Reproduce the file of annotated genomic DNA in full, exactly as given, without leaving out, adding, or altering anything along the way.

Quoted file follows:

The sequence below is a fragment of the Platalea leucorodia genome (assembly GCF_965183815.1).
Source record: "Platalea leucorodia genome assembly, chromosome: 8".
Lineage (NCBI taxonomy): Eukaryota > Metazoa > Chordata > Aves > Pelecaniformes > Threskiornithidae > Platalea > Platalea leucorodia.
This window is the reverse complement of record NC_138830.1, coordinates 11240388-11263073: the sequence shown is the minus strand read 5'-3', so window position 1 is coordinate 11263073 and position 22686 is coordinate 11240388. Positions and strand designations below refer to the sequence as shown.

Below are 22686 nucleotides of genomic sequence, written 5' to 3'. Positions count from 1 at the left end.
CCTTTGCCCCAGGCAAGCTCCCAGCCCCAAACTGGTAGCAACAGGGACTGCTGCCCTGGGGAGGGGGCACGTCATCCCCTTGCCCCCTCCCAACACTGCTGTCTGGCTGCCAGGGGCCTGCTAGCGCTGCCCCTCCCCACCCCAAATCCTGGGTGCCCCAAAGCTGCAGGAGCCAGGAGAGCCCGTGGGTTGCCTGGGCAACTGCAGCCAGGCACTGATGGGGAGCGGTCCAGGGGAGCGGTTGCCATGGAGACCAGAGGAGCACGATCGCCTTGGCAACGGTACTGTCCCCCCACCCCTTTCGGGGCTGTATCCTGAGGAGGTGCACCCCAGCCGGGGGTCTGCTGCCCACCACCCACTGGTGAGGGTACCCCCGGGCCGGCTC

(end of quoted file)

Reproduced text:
The sequence below is a fragment of the Platalea leucorodia genome (assembly GCF_965183815.1).
Source record: "Platalea leucorodia genome assembly, chromosome: 8".
Lineage (NCBI taxonomy): Eukaryota > Metazoa > Chordata > Aves > Pelecaniformes > Threskiornithidae > Platalea > Platalea leucorodia.
This window is the reverse complement of record NC_138830.1, coordinates 11240388-11263073: the sequence shown is the minus strand read 5'-3', so window position 1 is coordinate 11263073 and position 22686 is coordinate 11240388. Positions and strand designations below refer to the sequence as shown.

Below are 22686 nucleotides of genomic sequence, written 5' to 3'. Positions count from 1 at the left end.
CCTTTGCCCCAGGCAAGCTCCCAGCCCCAAACTGGTAGCAACAGGGACTGCTGCCCTGGGGAGGGGGCACGTCATCCCCTTGCCCCCTCCCAACACTGCTGTCTGGCTGCCAGGGGCCTGCTAGCGCTGCCCCTCCCCACCCCAAATCCTGGGTGCCCCAAAGCTGCAGGAGCCAGGAGAGCCCGTGGGTTGCCTGGGCAACTGCAGCCAGGCACTGATGGGGAGCGGTCCAGGGGAGCGGTTGCCATGGAGACCAGAGGAGCACGATCGCCTTGGCAACGGTACTGTCCCCCCACCCCTTTCGGGGCTGTATCCTGAGGAGGTGCACCCCAGCCGGGGGTCTGCTGCCCACCACCCACTGGTGAGGGTACCCCCGGGCCGGCTC